PLUS License Decoder

PLUS License Decoder

PLUS Stock Photography License

PLUS Stock Photography License

Photoshelter’s payment and distribution options are pretty similar to LicenseStream’s but the difference is that the photo buyer can’t look for another photographer’s images on the site. This is a pretty big deal because whenever you send an instant license via Photoshelter you risk losing sales to other photographers if they decide to browse the Photoshelter home page out of curiosity. On the LicenseStream home page, there is no such site-wide archive search.

If you’re interested in seeing it for yourself, check out my LicenseStream gallery.

November 17, 2008 Posted by | Photo Business, stock photography, Web | , , , , | 6 Comments

Interesting Links – 9/5/08

The PLUS Coalition: Standardized Licensing Codes – DigitalPhotoPro article by Jim Goldstein. This has been a widely discussed topic in the stock photography industry for sometime now. This article aims to simplify the idea by PLUS.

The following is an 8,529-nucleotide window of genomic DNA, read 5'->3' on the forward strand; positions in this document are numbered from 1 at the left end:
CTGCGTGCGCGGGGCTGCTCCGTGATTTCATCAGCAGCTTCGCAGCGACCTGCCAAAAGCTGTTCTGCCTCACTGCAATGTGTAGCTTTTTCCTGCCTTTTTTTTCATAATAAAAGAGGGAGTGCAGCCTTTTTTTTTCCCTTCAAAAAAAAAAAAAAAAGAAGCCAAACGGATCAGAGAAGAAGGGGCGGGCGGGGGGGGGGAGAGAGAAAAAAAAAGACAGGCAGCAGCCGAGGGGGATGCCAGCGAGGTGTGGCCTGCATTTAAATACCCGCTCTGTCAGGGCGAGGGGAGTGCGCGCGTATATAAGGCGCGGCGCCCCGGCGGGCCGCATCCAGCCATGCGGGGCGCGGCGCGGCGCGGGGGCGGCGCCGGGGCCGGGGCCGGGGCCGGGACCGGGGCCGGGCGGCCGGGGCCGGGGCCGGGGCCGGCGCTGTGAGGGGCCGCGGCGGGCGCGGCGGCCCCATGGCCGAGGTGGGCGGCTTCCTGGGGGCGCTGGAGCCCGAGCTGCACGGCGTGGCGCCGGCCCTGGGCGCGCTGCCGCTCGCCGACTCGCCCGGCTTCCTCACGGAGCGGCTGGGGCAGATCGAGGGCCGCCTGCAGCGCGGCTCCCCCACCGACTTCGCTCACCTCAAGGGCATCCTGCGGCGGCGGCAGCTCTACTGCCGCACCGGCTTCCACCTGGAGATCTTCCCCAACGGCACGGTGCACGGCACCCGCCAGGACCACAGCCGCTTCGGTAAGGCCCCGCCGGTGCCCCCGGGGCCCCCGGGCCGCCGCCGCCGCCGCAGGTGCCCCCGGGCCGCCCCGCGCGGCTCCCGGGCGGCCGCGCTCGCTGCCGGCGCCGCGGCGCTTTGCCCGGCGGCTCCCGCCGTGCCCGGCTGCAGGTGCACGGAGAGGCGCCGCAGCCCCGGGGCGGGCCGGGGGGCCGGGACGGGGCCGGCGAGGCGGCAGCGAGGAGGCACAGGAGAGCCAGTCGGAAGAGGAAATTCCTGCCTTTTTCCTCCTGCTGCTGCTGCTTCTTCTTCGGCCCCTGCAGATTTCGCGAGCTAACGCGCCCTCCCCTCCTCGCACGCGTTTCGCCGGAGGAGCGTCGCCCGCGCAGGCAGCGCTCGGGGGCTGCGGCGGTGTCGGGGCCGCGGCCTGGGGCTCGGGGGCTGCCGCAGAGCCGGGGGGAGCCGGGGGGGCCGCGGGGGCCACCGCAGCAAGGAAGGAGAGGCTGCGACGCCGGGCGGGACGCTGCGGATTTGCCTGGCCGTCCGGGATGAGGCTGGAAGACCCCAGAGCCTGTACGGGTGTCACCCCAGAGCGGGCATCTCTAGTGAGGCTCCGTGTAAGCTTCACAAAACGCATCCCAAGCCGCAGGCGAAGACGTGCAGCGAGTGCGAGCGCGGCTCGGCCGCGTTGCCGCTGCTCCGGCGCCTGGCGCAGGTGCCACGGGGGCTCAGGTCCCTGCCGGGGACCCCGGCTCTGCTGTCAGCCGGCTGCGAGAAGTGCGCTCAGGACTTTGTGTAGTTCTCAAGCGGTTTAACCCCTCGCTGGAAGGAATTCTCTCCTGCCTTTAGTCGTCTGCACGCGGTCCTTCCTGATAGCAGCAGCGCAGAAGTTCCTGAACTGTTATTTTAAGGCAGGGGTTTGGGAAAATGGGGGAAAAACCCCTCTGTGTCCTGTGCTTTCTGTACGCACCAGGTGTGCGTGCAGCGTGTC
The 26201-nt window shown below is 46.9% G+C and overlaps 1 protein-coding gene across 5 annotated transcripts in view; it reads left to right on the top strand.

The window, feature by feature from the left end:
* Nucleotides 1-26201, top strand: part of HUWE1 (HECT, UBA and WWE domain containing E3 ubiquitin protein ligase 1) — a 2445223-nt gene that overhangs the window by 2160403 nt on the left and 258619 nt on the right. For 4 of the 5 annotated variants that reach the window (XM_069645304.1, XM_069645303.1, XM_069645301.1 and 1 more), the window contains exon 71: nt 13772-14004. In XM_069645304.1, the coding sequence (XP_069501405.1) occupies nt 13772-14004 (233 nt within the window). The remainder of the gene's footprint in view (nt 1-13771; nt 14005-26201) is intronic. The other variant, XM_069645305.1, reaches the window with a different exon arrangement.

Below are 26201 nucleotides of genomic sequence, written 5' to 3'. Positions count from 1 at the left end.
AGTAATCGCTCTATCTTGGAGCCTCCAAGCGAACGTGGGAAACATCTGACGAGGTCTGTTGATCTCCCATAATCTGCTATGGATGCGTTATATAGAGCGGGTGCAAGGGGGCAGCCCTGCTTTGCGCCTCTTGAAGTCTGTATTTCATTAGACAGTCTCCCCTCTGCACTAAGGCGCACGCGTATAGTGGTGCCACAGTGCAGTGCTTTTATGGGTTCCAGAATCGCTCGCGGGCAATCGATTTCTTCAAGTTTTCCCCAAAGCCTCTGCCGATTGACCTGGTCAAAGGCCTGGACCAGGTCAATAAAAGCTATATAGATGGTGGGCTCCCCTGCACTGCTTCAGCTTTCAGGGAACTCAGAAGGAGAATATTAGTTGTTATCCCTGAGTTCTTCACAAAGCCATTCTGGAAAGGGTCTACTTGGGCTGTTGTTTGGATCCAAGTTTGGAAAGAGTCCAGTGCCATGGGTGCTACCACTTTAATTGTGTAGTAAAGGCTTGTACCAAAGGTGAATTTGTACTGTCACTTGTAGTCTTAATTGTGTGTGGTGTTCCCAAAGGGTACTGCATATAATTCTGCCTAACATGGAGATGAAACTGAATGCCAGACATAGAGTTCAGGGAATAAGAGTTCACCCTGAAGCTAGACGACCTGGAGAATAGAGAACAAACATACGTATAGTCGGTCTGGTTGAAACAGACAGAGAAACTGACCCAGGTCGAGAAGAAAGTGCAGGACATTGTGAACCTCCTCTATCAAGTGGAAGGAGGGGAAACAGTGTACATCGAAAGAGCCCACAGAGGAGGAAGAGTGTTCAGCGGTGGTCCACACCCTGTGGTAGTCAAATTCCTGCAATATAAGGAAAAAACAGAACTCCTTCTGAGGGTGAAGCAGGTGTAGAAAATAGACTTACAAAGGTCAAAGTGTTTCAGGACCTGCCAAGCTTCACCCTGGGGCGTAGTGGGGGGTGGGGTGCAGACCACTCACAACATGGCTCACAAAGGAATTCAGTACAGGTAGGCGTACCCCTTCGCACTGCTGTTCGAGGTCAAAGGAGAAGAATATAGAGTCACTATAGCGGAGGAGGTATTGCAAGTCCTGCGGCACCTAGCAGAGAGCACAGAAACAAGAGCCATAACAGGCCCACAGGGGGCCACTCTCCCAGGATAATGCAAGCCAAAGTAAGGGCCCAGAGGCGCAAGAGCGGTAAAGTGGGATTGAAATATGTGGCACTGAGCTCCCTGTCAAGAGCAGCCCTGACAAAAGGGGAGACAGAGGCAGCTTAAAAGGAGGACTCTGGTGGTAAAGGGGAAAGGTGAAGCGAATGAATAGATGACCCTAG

My Two Most Valuable Business Lessons – Digital Exposure article by Rick Sammon.

CPA – The Holy Grail of Online Advertising? – This article examines what CPA is and compares it with the CPC and CPM ad models. According to this article, CPA is best for advertisers, CPM is best for publishers and CPC is good for both.

Marketing Moves That Sell Books – PDN

Jay Reilly Photo Blog – Some great lifestyle photography.

Mike Mclaughlin Photography – Very powerful documentary work.

Zoriah: War Photographer – PhotoNetCast. A great podcast interview.

September 5, 2008 Posted by | Weekly Links | , , , , | 2 Comments